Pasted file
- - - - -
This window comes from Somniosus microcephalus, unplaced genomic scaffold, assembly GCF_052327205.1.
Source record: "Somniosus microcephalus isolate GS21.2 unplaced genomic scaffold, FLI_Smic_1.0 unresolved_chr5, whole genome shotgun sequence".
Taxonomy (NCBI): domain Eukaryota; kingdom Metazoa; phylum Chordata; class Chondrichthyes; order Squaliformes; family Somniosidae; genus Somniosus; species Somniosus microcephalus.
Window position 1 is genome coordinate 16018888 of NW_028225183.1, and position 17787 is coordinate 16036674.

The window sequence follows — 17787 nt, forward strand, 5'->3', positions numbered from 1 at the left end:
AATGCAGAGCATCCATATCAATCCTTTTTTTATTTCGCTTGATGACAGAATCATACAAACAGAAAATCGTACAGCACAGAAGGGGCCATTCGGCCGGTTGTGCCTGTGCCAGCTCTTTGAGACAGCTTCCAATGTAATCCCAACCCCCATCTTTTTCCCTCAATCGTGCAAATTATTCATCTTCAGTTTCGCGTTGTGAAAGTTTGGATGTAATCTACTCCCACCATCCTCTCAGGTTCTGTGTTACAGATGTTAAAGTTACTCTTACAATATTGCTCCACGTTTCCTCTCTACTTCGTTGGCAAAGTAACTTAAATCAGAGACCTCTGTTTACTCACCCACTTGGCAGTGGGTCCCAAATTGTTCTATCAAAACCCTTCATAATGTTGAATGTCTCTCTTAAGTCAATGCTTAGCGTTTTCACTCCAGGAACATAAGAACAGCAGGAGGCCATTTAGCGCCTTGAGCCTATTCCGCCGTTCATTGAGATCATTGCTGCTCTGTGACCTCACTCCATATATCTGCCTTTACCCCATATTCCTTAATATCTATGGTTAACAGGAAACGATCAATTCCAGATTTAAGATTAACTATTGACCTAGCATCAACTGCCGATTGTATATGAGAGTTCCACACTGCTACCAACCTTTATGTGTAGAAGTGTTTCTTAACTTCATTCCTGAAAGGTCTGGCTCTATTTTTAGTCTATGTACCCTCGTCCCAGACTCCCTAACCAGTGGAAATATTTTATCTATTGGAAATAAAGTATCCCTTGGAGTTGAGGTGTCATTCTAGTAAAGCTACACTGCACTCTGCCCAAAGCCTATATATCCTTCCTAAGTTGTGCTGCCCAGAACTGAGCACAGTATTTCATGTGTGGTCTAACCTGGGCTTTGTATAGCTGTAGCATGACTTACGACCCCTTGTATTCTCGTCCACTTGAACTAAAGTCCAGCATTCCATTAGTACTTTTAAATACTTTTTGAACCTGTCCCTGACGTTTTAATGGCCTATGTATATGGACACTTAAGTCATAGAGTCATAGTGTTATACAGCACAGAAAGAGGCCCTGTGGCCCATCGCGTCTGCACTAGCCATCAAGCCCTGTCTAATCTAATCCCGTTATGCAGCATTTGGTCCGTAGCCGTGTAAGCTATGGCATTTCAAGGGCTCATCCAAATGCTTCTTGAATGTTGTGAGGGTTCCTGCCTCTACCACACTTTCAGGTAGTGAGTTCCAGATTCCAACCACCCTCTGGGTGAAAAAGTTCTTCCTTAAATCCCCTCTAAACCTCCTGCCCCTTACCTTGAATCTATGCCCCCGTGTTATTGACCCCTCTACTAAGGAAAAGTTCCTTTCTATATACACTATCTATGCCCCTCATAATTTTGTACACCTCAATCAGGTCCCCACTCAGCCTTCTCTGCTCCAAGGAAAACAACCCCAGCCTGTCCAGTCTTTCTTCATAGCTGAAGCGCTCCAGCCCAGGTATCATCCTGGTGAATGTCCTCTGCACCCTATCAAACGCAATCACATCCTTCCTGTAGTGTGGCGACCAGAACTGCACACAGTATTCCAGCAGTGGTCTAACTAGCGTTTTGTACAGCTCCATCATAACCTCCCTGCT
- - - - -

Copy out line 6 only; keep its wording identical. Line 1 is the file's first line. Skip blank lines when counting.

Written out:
AATGCAGAGCATCCATATCAATCCTTTTTTTATTTCGCTTGATGACAGAATCATACAAACAGAAAATCGTACAGCACAGAAGGGGCCATTCGGCCGGTTGTGCCTGTGCCAGCTCTTTGAGACAGCTTCCAATGTAATCCCAACCCCCATCTTTTTCCCTCAATCGTGCAAATTATTCATCTTCAGTTTCGCGTTGTGAAAGTTTGGATGTAATCTACTCCCACCATCCTCTCAGGTTCTGTGTTACAGATGTTAAAGTTACTCTTACAATATTGCTCCACGTTTCCTCTCTACTTCGTTGGCAAAGTAACTTAAATCAGAGACCTCTGTTTACTCACCCACTTGGCAGTGGGTCCCAAATTGTTCTATCAAAACCCTTCATAATGTTGAATGTCTCTCTTAAGTCAATGCTTAGCGTTTTCACTCCAGGAACATAAGAACAGCAGGAGGCCATTTAGCGCCTTGAGCCTATTCCGCCGTTCATTGAGATCATTGCTGCTCTGTGACCTCACTCCATATATCTGCCTTTACCCCATATTCCTTAATATCTATGGTTAACAGGAAACGATCAATTCCAGATTTAAGATTAACTATTGACCTAGCATCAACTGCCGATTGTATATGAGAGTTCCACACTGCTACCAACCTTTATGTGTAGAAGTGTTTCTTAACTTCATTCCTGAAAGGTCTGGCTCTATTTTTAGTCTATGTACCCTCGTCCCAGACTCCCTAACCAGTGGAAATATTTTATCTATTGGAAATAAAGTATCCCTTGGAGTTGAGGTGTCATTCTAGTAAAGCTACACTGCACTCTGCCCAAAGCCTATATATCCTTCCTAAGTTGTGCTGCCCAGAACTGAGCACAGTATTTCATGTGTGGTCTAACCTGGGCTTTGTATAGCTGTAGCATGACTTACGACCCCTTGTATTCTCGTCCACTTGAACTAAAGTCCAGCATTCCATTAGTACTTTTAAATACTTTTTGAACCTGTCCCTGACGTTTTAATGGCCTATGTATATGGACACTTAAGTCATAGAGTCATAGTGTTATACAGCACAGAAAGAGGCCCTGTGGCCCATCGCGTCTGCACTAGCCATCAAGCCCTGTCTAATCTAATCCCGTTATGCAGCATTTGGTCCGTAGCCGTGTAAGCTATGGCATTTCAAGGGCTCATCCAAATGCTTCTTGAATGTTGTGAGGGTTCCTGCCTCTACCACACTTTCAGGTAGTGAGTTCCAGATTCCAACCACCCTCTGGGTGAAAAAGTTCTTCCTTAAATCCCCTCTAAACCTCCTGCCCCTTACCTTGAATCTATGCCCCCGTGTTATTGACCCCTCTACTAAGGAAAAGTTCCTTTCTATATACACTATCTATGCCCCTCATAATTTTGTACACCTCAATCAGGTCCCCACTCAGCCTTCTCTGCTCCAAGGAAAACAACCCCAGCCTGTCCAGTCTTTCTTCATAGCTGAAGCGCTCCAGCCCAGGTATCATCCTGGTGAATGTCCTCTGCACCCTATCAAACGCAATCACATCCTTCCTGTAGTGTGGCGACCAGAACTGCACACAGTATTCCAGCAGTGGTCTAACTAGCGTTTTGTACAGCTCCATCATAACCTCCCTGCT